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November 24, 2021
When we are young, we learn that Thanksgiving is the time of year when we can think about all the things we’re grateful for. In classrooms, you may have made lists of things you were thankful for or went around the table at a family meal where members shared the highs of their year for which they were most appreciative.
It is most often that gratitude gets lost in our day-to-day lives. We do not remember to pause and think about what we are grateful for. Establishing a practice of gratitude will not only impact how you view yourself but the world around you.
It’s simpler than you think. Gratitude is an act of being thankful. We show gratitude by expressing appreciation for something. If you look back on your past and all the things that have gotten you to this point, you will most likely find at least one or two things you can feel grateful for. Gratitude also puts into perspective the human experience, that we are all made up of life events, some minimal and some very significant.
Gratitude first lives in our thoughts. How we view ourselves ultimately impacts our gratitude towards ourselves, others, and the world around us. When we positively express gratitude, we recognize something that has pleased us, not only physically but mentally. Taking a few minutes each day to write down something that we are grateful for causes a chemical reaction that trains our brains to look on the positive side and feel optimistic. Over time, the practice of gratitude causes us to become more excited, driven, and healthy-minded. Not only does gratitude take our minds off the things we can’t control, but it shifts our focus to appreciate what we can control.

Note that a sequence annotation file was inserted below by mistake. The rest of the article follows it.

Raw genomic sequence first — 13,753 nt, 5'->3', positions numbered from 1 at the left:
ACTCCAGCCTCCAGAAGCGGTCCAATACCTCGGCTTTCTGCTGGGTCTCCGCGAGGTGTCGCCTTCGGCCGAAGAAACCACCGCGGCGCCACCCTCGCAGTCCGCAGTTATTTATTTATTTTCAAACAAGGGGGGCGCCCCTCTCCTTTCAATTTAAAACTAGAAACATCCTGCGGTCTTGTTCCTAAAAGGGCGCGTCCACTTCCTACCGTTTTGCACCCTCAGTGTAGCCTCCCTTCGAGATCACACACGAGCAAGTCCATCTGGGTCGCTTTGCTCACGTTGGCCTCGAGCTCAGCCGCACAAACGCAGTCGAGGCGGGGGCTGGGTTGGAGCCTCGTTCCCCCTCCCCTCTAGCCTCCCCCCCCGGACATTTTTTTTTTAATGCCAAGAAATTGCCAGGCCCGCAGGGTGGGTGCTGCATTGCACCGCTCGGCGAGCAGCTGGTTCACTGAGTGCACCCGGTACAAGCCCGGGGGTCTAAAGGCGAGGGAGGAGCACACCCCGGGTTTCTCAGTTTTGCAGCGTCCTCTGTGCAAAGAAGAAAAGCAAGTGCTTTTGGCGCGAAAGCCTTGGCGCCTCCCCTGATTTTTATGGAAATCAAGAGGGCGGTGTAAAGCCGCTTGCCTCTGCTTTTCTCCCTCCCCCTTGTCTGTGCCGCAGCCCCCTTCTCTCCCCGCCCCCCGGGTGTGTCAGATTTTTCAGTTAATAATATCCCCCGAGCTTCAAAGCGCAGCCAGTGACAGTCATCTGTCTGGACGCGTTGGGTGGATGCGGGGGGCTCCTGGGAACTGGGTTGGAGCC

Focusing on the negative parts of life is very distracting. We are so quick to feel down or let disappointments impact the rest of our days or weeks. Sometimes we dwell on them much longer than is healthy to do. Gratitude is a quick way to shift our focus off of negativity and realign us on a mental path where we can accept negative things will happen, but they don’t have to be all-consuming. Gratitude is a free coping mechanism that we can always take advantage of, a trusted tool we can consistently depend on, and a way to keep us empowered moving forward.
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